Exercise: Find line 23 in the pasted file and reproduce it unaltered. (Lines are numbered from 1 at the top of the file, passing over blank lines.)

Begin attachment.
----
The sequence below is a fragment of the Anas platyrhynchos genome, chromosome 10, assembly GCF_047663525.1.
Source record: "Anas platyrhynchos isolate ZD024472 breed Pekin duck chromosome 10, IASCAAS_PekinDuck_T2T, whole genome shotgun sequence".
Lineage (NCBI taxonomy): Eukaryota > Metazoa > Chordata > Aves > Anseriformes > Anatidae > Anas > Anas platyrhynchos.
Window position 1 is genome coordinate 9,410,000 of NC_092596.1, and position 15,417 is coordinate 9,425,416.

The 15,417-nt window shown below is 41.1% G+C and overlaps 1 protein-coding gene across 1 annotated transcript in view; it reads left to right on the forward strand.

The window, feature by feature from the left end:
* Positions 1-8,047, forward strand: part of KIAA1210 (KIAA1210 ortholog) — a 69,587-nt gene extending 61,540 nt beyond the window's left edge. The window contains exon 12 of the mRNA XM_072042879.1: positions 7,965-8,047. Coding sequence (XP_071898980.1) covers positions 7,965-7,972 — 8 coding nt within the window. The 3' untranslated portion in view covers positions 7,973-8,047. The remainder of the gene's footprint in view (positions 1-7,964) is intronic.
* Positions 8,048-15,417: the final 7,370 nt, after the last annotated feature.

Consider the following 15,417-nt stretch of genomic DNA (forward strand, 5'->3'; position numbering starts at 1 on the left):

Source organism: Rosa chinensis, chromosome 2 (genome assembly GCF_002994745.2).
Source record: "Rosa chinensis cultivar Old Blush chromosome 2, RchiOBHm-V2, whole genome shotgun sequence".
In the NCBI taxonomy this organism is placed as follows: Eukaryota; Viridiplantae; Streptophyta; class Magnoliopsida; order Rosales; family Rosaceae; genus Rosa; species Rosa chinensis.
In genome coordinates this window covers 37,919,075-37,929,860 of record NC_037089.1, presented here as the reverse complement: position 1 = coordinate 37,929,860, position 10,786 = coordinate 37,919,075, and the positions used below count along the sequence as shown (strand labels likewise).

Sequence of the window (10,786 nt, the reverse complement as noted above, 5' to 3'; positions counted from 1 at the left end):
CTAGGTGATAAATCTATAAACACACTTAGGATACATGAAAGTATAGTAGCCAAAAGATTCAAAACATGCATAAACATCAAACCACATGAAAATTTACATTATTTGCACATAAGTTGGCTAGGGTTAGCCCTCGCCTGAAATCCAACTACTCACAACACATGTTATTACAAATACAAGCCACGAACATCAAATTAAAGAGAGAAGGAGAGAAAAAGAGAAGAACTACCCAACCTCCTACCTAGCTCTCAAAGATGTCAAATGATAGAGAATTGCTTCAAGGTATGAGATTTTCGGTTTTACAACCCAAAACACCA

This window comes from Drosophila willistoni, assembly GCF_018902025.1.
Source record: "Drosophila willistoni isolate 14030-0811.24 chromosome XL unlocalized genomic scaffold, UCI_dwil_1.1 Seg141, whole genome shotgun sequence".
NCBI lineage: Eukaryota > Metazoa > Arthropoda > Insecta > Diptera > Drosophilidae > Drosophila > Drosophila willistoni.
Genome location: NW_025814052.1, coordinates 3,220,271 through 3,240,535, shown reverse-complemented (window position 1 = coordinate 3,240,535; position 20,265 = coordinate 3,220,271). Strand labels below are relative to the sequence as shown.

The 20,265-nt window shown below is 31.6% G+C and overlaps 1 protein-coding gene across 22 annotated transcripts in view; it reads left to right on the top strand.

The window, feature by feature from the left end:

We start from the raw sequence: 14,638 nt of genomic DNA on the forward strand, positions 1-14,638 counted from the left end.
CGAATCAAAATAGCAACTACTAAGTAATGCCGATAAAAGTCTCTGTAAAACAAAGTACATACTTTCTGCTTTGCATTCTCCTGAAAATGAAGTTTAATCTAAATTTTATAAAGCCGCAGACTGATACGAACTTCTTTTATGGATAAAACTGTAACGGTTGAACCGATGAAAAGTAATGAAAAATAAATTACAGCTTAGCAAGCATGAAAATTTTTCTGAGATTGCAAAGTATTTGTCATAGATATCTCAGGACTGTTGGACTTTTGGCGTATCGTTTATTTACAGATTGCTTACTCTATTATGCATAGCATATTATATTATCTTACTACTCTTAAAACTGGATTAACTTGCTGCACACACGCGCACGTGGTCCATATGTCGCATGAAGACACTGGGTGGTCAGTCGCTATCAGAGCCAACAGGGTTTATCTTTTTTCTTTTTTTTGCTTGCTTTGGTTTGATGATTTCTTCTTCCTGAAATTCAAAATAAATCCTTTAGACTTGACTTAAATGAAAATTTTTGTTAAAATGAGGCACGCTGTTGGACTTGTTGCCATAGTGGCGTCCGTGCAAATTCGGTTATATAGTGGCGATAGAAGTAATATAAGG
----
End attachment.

CGAATCAAAATAGCAACTACTAAGTAATGCCGATAAAAGTCTCTGTAAAACAAAGTACATACTTTCTGCTTTGCATTCTCCTGAAAATGAAGTTTAATCTAAATTTTATAAAGCCGCAGACTGATACGAACTTCTTTTATGGATAAAACTGTAACGGTTGAACCGATGAAAAGTAATGAAAAATAAATTACAGCTTAGCAAGCATGAAAATTTTTCTGAGATTGCAAAGTATTTGTCATAGATATCTCAGGACTGTTGGACTTTTGGCGTATCGTTTATTTACAGATTGCTTACTCTATTATGCATAGCATATTATATTATCTTACTACTCTTAAAACTGGATTAACTTGCTGCACACACGCGCACGTGGTCCATATGTCGCATGAAGACACTGGGTGGTCAGTCGCTATCAGAGCCAACAGGGTTTATCTTTTTTCTTTTTTTTGCTTGCTTTGGTTTGATGATTTCTTCTTCCTGAAATTCAAAATAAATCCTTTAGACTTGACTTAAATGAAAATTTTTGTTAAAATGAGGCACGCTGTTGGACTTGTTGCCATAGTGGCGTCCGTGCAAATTCGGTTATATAGTGGCGATAGAAGTAATATAAGG